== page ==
Wednesday, December 23, 2009

How Much Privacy Should NASCAR Drivers Have?

Much has been said about how difficult it is for NASCAR drivers to lead comparatively normal lives, such as living safely in their own homes, being members of or being the heads of families, being able to go to the local restaurant and having a bite to eat without being mobbed by the media or fans, or being able to go to the grocery store and buy a gallon of milk without being molested.

Let me go on record as saying that I’m certainly for drivers, crew, owners, and even music and movie stars to have the ability to do all of those things.  When you get right down to it, we’re all human beings, and we all need a little space and privacy at times.  We all need a place to feel totally safe and secure in.

Personally, the only way I get by in public is to wear a mustache, glasses, and often go unshaven and wear a baseball cap when I go out to buy a gallon of milk.  So far, that disguise seems to be working, because I am seldom mobbed, unless you consider the cats in my yard, and sometimes even in my house.  Thus far, I have been successful in escaping my throng of fans when appearing in public.   Unfortunately, the same can not be said for my ability to escape the attention of the South Carolina Highway Patrol when I’m driving a teensy bit over the speed limit, or the local tax collector when I neglect to pay taxes on my almost brand new eleven year old pickup truck.  Even the mustache didn’t work that time.  The Highway Patrol  trooper was kind enough to only give me a warning.  “Teensy” was not exaggerating.  I was going “46 and a half in a 45 zone.”  It says so on my warning ticket.  Notice to all travelers:  Speeding is a fruitless pursuit in the state of South Carolina.  Plan early and take your time when you head to Darlington next year.

But as usual, I digress.  This column is about NASCAR drivers, not me.  When any driver signs a contract to drive in any of NASCAR’s series, there should be a disclaimer:  “I,  (YOUR NAME HERE) agree to the most intensive examination of my life, family, ancestors, pets, personal automobiles, favorite movies, TV shows, Internet sites, adult beverage, food, and bathroom habits, etc., etc., that only a CIA operative or NASA astronaut could appreciate.  For the rest of my life.  Plus 50 years.”  Hmmm…  Would Jeremy Mayfield have signed that disclaimer?

Seriously, though.  I don’t mind listening to drivers lose their cool on their radio links to their crew chiefs and spotters.  How many of you have not lost your temper at least once in the course of doing your job?  I know I have.  I have probably lost my temper  two or three times already just writing this column.  Needless to say, however, it’s all part of the job when it comes to the drivers.  They are, after all, in the heat of battle, and sometimes things just slip.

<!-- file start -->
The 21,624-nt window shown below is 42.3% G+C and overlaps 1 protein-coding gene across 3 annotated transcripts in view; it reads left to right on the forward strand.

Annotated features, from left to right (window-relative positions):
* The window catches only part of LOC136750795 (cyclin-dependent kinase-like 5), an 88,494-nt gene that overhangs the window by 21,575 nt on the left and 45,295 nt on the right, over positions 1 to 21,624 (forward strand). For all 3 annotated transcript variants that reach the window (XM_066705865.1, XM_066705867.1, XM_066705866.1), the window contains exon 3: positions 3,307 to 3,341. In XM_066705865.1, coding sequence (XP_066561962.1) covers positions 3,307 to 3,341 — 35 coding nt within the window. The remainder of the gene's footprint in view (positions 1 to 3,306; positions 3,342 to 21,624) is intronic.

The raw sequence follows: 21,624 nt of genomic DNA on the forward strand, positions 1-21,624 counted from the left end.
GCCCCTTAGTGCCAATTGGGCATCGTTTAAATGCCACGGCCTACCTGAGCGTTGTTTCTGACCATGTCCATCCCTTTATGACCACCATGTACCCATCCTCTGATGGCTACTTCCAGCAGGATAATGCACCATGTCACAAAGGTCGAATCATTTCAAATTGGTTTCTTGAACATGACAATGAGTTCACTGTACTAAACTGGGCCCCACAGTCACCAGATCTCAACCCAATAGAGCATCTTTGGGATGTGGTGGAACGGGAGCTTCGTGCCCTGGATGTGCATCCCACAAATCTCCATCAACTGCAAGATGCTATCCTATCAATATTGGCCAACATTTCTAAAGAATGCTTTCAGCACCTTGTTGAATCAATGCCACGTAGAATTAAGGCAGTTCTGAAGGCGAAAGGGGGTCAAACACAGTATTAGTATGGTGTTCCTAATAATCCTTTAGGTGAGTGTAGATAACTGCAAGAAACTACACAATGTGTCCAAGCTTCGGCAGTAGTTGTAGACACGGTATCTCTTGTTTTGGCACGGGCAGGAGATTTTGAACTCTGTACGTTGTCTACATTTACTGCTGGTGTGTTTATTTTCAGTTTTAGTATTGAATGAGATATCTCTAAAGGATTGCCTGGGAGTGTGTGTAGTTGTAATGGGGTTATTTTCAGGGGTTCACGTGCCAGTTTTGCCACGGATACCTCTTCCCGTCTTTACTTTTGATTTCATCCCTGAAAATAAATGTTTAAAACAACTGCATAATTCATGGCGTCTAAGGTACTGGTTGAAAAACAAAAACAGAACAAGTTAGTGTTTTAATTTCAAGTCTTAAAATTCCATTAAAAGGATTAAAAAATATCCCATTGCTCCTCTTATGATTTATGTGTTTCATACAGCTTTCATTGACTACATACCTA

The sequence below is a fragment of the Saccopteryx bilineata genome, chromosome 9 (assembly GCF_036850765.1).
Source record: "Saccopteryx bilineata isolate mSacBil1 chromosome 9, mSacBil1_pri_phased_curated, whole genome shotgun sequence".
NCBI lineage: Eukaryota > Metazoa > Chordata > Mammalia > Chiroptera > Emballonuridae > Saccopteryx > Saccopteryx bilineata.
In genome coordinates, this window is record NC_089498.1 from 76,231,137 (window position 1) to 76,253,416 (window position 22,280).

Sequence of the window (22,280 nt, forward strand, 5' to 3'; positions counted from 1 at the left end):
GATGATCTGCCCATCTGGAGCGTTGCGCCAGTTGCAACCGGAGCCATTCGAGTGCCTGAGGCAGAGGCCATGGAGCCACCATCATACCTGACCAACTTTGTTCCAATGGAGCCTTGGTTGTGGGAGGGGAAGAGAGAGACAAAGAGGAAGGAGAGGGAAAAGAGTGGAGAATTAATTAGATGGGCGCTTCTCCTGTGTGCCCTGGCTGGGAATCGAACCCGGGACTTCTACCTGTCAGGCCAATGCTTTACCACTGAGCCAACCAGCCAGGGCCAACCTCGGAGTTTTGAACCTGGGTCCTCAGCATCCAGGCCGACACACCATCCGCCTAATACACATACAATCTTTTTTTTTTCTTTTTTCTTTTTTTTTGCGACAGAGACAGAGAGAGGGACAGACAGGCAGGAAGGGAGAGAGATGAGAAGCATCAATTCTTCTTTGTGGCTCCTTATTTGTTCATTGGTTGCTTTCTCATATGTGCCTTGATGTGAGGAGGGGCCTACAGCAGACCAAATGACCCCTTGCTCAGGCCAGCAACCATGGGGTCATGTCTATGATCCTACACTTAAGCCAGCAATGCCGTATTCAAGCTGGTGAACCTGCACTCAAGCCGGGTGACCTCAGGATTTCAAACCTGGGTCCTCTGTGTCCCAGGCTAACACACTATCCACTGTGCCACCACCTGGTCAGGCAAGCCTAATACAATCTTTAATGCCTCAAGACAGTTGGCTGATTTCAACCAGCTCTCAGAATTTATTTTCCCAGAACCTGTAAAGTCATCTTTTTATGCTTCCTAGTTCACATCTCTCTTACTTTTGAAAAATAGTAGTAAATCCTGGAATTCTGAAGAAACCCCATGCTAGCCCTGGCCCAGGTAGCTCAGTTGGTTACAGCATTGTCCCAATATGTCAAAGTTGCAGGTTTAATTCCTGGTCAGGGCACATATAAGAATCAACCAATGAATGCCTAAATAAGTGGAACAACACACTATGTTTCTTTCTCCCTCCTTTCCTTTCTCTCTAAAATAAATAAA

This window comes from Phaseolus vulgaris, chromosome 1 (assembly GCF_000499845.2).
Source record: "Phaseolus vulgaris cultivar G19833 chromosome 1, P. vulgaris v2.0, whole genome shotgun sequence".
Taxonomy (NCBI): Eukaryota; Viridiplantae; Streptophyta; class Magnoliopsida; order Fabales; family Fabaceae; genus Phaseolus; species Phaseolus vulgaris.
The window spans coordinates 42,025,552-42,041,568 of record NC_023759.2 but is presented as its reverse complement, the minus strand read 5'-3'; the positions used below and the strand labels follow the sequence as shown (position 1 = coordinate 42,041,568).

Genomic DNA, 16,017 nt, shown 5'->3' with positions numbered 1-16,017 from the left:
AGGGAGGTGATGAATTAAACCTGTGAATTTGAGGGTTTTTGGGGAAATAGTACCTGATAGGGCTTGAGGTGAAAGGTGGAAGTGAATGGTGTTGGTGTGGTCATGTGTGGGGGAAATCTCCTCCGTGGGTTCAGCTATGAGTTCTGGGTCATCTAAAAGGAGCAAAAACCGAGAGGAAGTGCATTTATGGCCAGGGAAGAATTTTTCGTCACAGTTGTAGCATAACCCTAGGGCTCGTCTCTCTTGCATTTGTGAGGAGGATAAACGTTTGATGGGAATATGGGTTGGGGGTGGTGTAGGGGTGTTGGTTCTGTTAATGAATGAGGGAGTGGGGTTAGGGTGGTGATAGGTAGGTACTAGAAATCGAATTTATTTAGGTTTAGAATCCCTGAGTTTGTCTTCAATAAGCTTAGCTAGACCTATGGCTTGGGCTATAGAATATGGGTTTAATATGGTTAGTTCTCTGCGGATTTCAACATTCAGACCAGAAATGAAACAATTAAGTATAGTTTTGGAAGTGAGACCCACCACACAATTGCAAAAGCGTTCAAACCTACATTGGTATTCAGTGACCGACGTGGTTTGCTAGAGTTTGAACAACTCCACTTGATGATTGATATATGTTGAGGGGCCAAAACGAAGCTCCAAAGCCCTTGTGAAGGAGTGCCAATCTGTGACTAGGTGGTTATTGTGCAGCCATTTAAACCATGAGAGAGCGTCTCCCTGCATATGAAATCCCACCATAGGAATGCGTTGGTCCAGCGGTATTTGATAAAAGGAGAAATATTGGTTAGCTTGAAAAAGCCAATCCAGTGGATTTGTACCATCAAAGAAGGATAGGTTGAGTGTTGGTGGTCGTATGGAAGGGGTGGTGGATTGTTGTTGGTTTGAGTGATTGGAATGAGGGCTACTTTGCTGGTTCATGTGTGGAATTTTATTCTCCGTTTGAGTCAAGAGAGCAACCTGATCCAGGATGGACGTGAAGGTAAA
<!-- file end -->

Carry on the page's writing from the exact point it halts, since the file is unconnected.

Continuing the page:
When a driver agrees to give an interview, and voluntarily puts his mouth in front of a microphone and his face in front of a TV camera, that’s a little different.  The driver may not have his emotions under control, but he has to know that his actions will be seen by thousands, and most likely millions of people.  If a driver can make it all the way to the big leagues, such as is NASCAR, a driver should have plenty of experience with composing himself and controlling his emotions.  I say this with one exception, however.

Putting a microphone in the face of a driver who has just 10 seconds before crawled out of a smoking heap of ruined sheet metal, the result of an indiscretion by the guy that was his buddy last week, is simply asking for controversy.  I think that discretion should be the rule here.  Give the driver time to go back to the hauler, clean up a little, and compose his thoughts before asking for a live interview.  Heated words reported around the world might be fun for fans, but probably not too good for racing relationships.  Give the guys a chance to cool off, for goodness sake.

The drivers in NASCAR are professionals.  They didn’t get there by accident.  They got there by virtue of their God given talent.  They’re not babes in the woods, but they are human, strangely enough.

Just like you and me.

How much privacy should a NASCAR driver have?  So far as being able to live his life like a normal human being when he’s away from the race track, I am all for drivers being able to live a normal family life, or at least as much as they are able to.   Fans sometimes get carried away in their attempt to meet drivers in informal settings, and I hope that fans will understand that this type of situation is both uncomfortable for drivers and their families.  After all, how would you feel if total strangers came up to you and wanted to talk to you or ask for your autograph when you were minding your own business?  How would you feel if you were having a quiet dinner with your spouse and kids and suddenly a total stranger walked up to your table and started taking pictures of you and your kids?  I wouldn’t like it very much, and doubt if you would either.

Again, how much privacy should a  NASCAR driver have?

As much as they can get away with.

Wednesday, December 16, 2009